Successes, challenges, and current threat under climate change
Of the more recent initiatives to alleviate the arsenic problem, public awareness of the issue has seen some success with the use of inexpensive field test kits alerting users to concentrations above the Bangladesh arsenic standard. An analysis in the Araihazar upazila of Bangladesh suggests that arsenic exposure for more than 85% of the population there can be reduced below the 50 ug/L Bangladeshi standard by using imprecise field test kits (Jameel et al., 2021). Educating well users on the awareness of the arsenic problem remains a challenge though, with a 2022 study indicating only 21% of the studied population knew about the elevated arsenic in their drinking water, however, 64% were willing to pay for a technological intervention or treatment to provide clean drinking water (Dasgupta et al., 2022). However, more than two decades after the discovery of the arsenic problem, exposure remains high across the country and access to a nation-wide arsenic-safe water supply in Bangladesh is lacking (Ahmad et al., 2018). The past success of well testing to promote well-switching and subsequently reduce arsenic exposure may be good news for the Bangladesh government who are about to embark on a blanket testing campaign of millions of wells using field test kits, producing a possible short-term, effective, and inexpensive arsenic-exposure reduction option for additional tube well users across the region. With the reliance on groundwater to provide drinking supplies and irrigation increasing under climate change (Podgorski and Berg, 2020), coastal aquifers in Bangladesh is at risk of salinization due to sea level rise (Islam et al., 2020) and access to safe groundwater is an important public health challenge in a region where switching from groundwater to surface or rain waters can increase the likelihood of water borne disease (Islam et al., 2013).
Case study synthesis and potential future pathways
Major findings of the three case studies are presented in Table 1, including the successes and challenges of each policy solution.
Using a case study approach, we discuss different strategies to improve water security and water quality for household consumption, agricultural irrigation, and other important uses in the different contexts and at different scales (city, county, country). Securing access to clean, usable water will only continue to grow in importance as the impacts of climate change and continued population growth challenge current water systems. Finding policy solutions at different scales will be a critical piece of securing clean water for all. Policies implemented in one context may not be appropriate for other contexts, just as policies implemented at one scale, may not be appropriate for other scales.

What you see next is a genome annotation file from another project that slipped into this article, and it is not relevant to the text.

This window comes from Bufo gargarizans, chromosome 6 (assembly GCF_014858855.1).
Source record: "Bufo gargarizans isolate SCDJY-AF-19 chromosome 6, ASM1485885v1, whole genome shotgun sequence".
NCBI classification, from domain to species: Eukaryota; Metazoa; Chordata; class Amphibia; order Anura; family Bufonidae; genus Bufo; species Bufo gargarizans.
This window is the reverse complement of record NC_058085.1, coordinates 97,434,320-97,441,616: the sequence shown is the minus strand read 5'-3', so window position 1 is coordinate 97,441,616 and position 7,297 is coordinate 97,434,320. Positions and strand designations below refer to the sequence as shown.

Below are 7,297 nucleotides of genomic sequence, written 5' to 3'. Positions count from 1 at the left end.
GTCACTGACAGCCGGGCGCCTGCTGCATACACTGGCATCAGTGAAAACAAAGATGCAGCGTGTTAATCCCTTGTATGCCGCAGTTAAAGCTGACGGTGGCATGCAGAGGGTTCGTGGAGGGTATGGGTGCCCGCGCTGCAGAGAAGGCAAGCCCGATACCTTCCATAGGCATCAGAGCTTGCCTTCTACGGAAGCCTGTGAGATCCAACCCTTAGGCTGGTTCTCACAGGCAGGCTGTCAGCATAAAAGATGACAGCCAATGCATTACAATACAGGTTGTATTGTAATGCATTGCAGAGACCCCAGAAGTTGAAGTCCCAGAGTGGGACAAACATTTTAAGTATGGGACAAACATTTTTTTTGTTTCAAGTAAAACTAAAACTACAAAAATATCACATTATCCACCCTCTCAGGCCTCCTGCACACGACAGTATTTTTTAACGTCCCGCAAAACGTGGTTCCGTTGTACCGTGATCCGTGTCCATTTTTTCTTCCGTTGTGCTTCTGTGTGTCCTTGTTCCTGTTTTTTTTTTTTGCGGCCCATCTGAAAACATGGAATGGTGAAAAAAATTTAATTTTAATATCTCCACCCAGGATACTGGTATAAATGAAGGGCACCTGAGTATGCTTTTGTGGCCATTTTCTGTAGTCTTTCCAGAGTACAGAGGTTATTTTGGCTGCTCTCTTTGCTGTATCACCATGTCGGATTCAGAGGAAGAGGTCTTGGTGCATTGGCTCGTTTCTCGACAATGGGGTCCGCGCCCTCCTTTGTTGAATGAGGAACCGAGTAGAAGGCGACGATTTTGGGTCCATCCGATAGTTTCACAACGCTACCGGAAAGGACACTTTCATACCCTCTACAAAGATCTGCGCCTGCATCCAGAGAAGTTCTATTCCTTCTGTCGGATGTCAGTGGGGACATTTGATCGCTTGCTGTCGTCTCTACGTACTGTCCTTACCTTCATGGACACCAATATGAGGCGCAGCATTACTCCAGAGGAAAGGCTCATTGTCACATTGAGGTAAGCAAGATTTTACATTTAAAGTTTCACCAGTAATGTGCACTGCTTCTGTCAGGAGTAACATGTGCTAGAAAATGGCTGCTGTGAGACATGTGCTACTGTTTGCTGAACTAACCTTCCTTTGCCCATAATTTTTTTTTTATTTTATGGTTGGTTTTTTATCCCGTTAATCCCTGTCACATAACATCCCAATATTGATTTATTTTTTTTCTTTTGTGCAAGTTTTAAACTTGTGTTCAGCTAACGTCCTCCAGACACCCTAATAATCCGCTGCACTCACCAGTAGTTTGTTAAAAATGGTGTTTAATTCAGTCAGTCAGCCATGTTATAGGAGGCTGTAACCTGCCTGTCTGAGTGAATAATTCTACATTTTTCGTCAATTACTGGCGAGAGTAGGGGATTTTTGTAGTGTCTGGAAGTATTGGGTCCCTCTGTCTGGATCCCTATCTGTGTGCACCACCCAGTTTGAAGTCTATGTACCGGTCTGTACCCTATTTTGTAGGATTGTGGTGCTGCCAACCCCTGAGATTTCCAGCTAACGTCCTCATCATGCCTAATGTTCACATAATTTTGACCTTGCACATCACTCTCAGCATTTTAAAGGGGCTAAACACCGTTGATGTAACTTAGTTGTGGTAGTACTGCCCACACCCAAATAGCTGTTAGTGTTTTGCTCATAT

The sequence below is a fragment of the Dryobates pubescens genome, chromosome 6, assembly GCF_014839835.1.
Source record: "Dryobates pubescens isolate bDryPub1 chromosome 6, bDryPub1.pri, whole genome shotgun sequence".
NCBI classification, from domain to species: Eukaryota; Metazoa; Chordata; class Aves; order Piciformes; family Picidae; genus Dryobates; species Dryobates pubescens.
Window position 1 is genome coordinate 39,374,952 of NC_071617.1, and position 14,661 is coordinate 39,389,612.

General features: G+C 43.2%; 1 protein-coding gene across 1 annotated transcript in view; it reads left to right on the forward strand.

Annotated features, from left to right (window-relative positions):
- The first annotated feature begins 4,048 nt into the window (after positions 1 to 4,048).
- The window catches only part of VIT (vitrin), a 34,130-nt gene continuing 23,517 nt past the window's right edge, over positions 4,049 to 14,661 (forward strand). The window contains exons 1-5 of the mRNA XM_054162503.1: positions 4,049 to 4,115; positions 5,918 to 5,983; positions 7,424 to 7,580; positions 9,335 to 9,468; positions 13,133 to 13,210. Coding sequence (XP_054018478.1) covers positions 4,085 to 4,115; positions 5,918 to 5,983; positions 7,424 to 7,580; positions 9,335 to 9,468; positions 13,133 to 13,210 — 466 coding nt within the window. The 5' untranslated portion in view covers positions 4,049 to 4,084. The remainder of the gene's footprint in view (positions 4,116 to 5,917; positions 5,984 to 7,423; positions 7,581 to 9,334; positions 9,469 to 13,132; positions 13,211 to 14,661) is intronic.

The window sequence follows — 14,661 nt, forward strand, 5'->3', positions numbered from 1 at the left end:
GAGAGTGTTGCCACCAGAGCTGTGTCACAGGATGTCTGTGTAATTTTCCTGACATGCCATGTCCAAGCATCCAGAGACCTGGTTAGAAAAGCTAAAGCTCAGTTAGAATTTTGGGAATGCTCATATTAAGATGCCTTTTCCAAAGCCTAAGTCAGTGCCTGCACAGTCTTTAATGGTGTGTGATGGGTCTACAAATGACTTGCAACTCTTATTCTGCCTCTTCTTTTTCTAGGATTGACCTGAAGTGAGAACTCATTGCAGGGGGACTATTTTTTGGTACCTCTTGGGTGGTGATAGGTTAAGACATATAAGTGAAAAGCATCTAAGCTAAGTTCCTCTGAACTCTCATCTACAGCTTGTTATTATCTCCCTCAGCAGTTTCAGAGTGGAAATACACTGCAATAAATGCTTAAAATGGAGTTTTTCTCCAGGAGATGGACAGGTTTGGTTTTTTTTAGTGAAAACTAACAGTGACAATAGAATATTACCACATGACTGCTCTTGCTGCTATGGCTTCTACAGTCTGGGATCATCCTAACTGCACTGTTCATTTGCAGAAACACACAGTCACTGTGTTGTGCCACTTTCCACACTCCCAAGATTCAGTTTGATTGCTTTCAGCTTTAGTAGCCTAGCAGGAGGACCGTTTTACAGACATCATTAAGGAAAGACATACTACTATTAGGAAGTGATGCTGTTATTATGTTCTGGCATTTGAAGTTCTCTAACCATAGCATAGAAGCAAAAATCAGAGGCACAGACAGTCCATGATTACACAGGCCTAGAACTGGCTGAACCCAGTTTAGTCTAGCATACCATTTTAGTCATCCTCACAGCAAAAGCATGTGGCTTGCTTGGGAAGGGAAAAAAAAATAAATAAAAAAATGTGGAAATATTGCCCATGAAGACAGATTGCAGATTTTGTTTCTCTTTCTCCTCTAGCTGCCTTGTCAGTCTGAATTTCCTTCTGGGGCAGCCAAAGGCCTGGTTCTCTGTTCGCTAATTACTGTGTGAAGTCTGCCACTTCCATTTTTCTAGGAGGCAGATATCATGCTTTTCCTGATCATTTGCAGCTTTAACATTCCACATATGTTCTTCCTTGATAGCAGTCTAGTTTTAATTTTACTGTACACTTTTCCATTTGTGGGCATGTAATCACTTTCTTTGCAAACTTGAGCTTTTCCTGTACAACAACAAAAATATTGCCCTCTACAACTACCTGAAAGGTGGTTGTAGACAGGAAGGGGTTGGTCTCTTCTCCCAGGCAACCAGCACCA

For example, Brunner et al. (2019) notes there is agreement that focusing water scarcity assessments at the national scale, such as Bangladesh, neglects within country variability, while Liu et al. (2017) suggest that regional scales, like the city of Cape Town, are the most policy-relevant scales of assessment. In our assessment of three case studies of different spatial scales, this variability in scale is well highlighted in the proposed policy measures, mostly in the uniqueness of measures required for each locale. In Kern County, USA, localized groundwater management plans are moving to conserve water based on stakeholder feedback and the specific agricultural context, and in Imperial County, USA, policies to allow water transfers have resulted in newly funded water infrastructure projects that benefit specific stakeholders, namely urban and agricultural users. Alternatively, in the city of Cape Town, the focus of policy solutions and interventions is on surface water reservoir storage and the challenges in managing water allocations equitably for the city's 4 million residents. In contrast, at the national scale in Bangladesh, water is abundant but the efforts to have a nation-wide supply of safe water is lacking despite members of the community being aware of–and often willing to contribute to –new policy measures to access clean water.